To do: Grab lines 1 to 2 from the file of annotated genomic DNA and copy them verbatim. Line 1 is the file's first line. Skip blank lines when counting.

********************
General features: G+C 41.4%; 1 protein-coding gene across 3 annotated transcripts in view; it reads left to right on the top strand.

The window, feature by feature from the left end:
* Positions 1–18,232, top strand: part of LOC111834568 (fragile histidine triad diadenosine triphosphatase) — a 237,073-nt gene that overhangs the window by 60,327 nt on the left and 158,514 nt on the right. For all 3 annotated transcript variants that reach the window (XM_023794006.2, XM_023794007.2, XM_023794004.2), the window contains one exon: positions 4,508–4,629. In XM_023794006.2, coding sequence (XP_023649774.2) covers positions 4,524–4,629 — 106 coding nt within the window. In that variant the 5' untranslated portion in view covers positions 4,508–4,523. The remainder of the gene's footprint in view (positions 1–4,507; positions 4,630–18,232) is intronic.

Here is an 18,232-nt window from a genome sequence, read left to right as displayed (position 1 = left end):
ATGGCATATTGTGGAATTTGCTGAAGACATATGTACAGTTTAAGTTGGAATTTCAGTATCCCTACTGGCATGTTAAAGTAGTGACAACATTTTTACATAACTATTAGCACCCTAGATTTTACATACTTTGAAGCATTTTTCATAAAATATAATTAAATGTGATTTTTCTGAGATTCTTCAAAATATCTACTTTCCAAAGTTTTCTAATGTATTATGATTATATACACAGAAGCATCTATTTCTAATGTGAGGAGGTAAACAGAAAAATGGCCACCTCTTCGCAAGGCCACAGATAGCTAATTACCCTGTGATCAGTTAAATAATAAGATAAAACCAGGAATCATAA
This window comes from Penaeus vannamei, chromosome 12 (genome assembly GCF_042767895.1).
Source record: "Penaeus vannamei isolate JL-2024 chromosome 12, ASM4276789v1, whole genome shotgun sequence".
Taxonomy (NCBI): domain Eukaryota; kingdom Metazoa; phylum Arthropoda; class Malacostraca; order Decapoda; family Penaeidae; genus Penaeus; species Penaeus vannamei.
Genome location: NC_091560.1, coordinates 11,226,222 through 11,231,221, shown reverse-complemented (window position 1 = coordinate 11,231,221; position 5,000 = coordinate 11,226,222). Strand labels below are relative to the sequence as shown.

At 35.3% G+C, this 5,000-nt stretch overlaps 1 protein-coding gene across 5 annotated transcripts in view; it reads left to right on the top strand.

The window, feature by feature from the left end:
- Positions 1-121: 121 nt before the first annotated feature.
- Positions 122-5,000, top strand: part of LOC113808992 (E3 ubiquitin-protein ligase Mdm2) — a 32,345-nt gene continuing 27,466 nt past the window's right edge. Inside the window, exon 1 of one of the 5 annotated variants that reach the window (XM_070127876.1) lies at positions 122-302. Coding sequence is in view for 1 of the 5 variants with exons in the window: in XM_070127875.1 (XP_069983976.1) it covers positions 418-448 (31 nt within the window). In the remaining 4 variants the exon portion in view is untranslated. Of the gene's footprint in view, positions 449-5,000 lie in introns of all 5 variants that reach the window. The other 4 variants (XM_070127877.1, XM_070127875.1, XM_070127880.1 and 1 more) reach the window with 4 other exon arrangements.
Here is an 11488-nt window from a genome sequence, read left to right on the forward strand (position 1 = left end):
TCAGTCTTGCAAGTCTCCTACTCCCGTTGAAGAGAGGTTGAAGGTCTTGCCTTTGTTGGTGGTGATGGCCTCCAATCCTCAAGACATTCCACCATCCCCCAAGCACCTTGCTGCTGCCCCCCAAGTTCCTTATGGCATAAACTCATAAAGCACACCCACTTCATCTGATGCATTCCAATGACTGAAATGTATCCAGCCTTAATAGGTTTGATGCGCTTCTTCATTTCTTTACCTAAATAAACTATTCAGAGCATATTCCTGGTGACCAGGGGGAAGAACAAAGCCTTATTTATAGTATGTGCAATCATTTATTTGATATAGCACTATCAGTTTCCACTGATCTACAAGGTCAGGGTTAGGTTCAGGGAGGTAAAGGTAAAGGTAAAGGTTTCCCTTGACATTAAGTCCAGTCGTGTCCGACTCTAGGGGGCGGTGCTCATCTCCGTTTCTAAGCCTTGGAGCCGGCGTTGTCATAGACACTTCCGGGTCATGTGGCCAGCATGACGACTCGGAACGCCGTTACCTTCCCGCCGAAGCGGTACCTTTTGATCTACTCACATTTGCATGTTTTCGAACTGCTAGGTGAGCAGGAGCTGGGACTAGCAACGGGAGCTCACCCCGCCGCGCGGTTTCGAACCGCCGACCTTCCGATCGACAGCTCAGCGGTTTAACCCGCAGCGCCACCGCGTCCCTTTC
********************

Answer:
General features: G+C 41.4%; 1 protein-coding gene across 3 annotated transcripts in view; it reads left to right on the top strand.

The window, feature by feature from the left end: